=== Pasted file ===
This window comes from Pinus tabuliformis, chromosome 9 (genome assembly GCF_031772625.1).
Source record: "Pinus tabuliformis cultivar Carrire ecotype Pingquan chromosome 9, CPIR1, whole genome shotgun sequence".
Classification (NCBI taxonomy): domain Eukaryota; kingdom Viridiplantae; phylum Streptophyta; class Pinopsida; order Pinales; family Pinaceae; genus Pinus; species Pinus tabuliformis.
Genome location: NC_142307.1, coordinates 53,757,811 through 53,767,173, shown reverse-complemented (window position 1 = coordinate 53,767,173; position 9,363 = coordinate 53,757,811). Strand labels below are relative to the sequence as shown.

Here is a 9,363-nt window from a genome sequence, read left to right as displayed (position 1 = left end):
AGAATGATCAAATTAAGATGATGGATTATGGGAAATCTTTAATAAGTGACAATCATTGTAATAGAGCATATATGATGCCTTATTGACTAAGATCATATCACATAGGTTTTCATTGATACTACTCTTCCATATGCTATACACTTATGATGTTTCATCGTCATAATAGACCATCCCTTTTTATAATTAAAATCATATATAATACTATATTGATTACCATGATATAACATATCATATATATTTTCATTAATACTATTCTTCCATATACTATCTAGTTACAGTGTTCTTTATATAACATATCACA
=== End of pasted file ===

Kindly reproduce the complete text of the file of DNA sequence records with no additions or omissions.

This window comes from Pinus tabuliformis, chromosome 9 (genome assembly GCF_031772625.1).
Source record: "Pinus tabuliformis cultivar Carrire ecotype Pingquan chromosome 9, CPIR1, whole genome shotgun sequence".
Classification (NCBI taxonomy): domain Eukaryota; kingdom Viridiplantae; phylum Streptophyta; class Pinopsida; order Pinales; family Pinaceae; genus Pinus; species Pinus tabuliformis.
Genome location: NC_142307.1, coordinates 53,757,811 through 53,767,173, shown reverse-complemented (window position 1 = coordinate 53,767,173; position 9,363 = coordinate 53,757,811). Strand labels below are relative to the sequence as shown.

Here is a 9,363-nt window from a genome sequence, read left to right as displayed (position 1 = left end):
AGAATGATCAAATTAAGATGATGGATTATGGGAAATCTTTAATAAGTGACAATCATTGTAATAGAGCATATATGATGCCTTATTGACTAAGATCATATCACATAGGTTTTCATTGATACTACTCTTCCATATGCTATACACTTATGATGTTTCATCGTCATAATAGACCATCCCTTTTTATAATTAAAATCATATATAATACTATATTGATTACCATGATATAACATATCATATATATTTTCATTAATACTATTCTTCCATATACTATCTAGTTACAGTGTTCTTTATATAACATATCACA